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This is an ongoing project by Electrical and Computer Engineering students at UC Davis. It is part of EE-Emerge which is a project based class.History
Derek Everhart and Nicholas Newcomb came up with a project idea in Fall Quarter. Light Fight is a 4 player game where each player has 5 buttons (all different colors) in front of him and what is called a "control light" and a "progress light". The control light interchanges between the different colored buttons the player have and dictates which button the player should press. If the player presses the correct button, his progress goes up and his progress lights start to shine one after another until it reaches towards the end of the progress lights, at this point the player wins. This means that the fastest person to respond correctly wins.
The team came together in Winter Quarter and started implementing the project. Due to COVID-19 situation, the team had to minimize the amount of resources to be used so the project was changed from 4 players to 2 players without changing many technical aspects, which will be explained in detail in the following paragraphs, hope you enjoy this project!Implementation overview
The focus in this page would mainly be on how to implement the project for one player and towards the end there will be a guide on how to expand it to 2, which is easy and is basically replicating what you already did. The page will also start talking about technical aspects like the circuit and programming and then go to the designing part.
All the different components were interfaced using TI's MSP430. For the buttons, a capacitive-sensor (cap sense) was used to pick up the pressing signal from the player. A circuit similar to a Schmit trigger circuit was used to convert the capsense signal to either digital high or digital low, basically if the player presses the button the signal would be 0 (digital low) and if the player is not pressing the button then the signal would be 3.3V (digital high). In the MSP430 program, the instruction first is to generate a random variable for the control light to interchange between different colors, then if the person pushes the button that corresponds to that specific color, his progress increments.Detailed specifications
as mentioned earlier, two I/O pins from the TI's MSP430 Micro-controller should connected to the cap sense, but not directly. The signal from the cap sense first goes into the the circuit above. The signal goes through the base of the NPN transistor, connected through a resistor (in this case 10kOhm). The output signal should be received on the collector side, specifically in between the collector and R2 (in our case 220Ohm). The output signal would then be a digital signal, either 0V or 3.3V. If the button is pressed, it would be 0V, else if it was not pressed it would be 3.3V. In this case, it would be easy to code the micro-controller by using the digital read function to know if it was 0 or 1 (pressed or not pressed respectively).
In this part, high level code will be discussed, this is the code logic that was used in this project and it is complete. The code itself is uploaded into the GitHub site for this project (linked into this page). We'll start from the block diagram into some more details of the code.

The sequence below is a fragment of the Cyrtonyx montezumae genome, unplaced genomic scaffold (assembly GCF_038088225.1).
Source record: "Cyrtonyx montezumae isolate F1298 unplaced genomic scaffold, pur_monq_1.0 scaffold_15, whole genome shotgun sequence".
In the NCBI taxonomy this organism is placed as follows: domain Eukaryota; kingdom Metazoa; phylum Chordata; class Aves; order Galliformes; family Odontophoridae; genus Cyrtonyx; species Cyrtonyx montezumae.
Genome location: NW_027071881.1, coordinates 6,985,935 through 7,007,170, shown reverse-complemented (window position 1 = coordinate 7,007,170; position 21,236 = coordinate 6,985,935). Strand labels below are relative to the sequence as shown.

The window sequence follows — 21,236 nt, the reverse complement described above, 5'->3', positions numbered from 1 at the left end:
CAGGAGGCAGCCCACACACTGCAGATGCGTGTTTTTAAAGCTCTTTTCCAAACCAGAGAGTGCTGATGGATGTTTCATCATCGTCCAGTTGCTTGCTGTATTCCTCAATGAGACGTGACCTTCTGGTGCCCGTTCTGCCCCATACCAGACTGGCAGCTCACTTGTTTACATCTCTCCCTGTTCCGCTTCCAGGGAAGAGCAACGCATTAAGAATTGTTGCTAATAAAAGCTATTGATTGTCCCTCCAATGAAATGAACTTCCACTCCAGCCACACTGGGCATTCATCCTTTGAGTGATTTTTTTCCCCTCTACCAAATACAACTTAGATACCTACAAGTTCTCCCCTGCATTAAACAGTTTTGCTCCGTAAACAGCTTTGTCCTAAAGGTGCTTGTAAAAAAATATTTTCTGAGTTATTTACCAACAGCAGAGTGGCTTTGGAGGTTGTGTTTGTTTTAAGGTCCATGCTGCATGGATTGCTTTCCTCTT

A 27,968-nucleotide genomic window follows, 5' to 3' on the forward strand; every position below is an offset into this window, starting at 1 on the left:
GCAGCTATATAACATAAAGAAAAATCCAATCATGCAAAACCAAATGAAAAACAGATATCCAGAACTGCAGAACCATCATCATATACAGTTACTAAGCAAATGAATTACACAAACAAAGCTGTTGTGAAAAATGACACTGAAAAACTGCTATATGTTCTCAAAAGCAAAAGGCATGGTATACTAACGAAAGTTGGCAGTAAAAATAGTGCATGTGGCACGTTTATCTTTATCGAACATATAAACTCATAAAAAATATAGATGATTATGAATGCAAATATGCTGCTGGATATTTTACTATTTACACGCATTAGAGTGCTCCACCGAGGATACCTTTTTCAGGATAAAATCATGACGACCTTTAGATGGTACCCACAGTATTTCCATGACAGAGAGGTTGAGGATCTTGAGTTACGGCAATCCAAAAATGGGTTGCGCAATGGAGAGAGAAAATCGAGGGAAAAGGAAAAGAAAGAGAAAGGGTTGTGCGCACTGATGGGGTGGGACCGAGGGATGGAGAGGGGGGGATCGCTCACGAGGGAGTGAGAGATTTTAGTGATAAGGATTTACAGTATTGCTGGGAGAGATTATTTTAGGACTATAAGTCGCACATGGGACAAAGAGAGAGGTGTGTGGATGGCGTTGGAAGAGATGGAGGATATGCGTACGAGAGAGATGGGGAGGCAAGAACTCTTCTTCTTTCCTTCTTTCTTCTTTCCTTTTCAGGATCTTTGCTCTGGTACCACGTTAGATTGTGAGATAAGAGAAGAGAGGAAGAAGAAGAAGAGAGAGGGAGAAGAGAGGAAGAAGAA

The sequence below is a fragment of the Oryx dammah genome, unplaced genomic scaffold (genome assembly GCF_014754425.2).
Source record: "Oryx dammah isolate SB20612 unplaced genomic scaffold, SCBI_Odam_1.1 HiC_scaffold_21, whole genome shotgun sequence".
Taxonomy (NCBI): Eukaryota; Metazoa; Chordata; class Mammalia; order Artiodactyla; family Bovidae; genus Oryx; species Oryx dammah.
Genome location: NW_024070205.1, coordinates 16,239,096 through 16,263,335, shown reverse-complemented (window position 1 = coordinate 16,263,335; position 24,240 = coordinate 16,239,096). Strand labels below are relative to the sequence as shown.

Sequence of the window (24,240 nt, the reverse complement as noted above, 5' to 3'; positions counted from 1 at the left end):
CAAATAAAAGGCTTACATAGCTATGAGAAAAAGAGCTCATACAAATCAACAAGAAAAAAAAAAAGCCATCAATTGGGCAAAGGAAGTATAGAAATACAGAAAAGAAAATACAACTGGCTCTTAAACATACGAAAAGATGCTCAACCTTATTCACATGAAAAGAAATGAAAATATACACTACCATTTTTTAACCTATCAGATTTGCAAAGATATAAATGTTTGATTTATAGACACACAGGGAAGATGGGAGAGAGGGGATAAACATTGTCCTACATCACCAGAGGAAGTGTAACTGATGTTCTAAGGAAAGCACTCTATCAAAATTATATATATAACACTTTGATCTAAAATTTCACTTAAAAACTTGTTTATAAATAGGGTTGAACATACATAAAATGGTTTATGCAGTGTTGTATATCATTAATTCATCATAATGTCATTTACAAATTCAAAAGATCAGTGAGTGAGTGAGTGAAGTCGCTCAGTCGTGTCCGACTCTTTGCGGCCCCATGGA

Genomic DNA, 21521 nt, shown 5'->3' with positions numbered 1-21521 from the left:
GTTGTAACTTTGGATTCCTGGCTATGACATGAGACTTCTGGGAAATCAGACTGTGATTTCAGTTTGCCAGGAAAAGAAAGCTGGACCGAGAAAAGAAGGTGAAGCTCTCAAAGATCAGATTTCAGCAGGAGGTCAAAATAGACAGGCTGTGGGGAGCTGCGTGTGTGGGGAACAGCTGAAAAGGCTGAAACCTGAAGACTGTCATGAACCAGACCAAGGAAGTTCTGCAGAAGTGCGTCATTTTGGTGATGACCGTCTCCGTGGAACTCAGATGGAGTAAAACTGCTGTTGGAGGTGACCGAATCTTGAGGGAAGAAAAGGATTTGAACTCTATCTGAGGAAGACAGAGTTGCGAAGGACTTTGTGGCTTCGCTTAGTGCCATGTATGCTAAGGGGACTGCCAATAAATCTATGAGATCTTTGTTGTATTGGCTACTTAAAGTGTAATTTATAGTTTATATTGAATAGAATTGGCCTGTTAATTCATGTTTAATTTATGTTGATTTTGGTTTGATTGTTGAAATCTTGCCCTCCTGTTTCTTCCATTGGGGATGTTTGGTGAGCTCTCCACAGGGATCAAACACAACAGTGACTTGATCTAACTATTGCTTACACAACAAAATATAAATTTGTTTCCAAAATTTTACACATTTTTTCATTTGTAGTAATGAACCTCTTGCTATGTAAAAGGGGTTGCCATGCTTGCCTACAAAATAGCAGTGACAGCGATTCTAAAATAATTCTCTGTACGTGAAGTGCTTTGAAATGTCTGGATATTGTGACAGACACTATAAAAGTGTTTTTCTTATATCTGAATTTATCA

Energia and CCS were used for programming the MSP430. In the setup part of the code, all the initialization was made and inclusions of needed libraries. The important part is the code in the looping part. First of all, the code generates a random variable and lights up a specific color in the control lights. Then the code "polls" the 3 different capsense using digital read function, if the button corresponding to the control light was pressed, the player's score get incremented. At intervals of 10, the progress light goes one step further until it reaches the end. If the correct button was not pressed, the process repeated in which again a random variable is generated and a new (or same) light will be showing up in the control light. If the person reaches the winning state, the LEDs in the neopixels will keep interchanging between colors for both players indicating that the game finished.
4 players design
The control lights are in the curved ramp towards the control lights which are 4 acrylics that will light up randomly for each player. The game is about 22" square width width a height of 8". With the low height, the player is able to see the progress of the other players which makes the game more fun and competitive. The relatively small total area of the game so that it can be easily transported and stored. The intention was also for it to be compact for better showcasing in different exhibitions.Acknowledgments
This project was supported by Texas Instruments.
The team would like to give a special thanks to Texas Instruments for their donations of parts and equipment as well as their constant pursuit of supporting academic excellence.
Team Members would also like to acknowledge UC Davis for their amazing staff and facilities. Specifically, we appreciate the help of Professor Andre Knoesen and the Teaching Assistant Sean Alling. They were highly supportive and motivated to help. Specific facilities used include the UC Davis Engineering Design Center for providing 3D-printing and laser cutting services.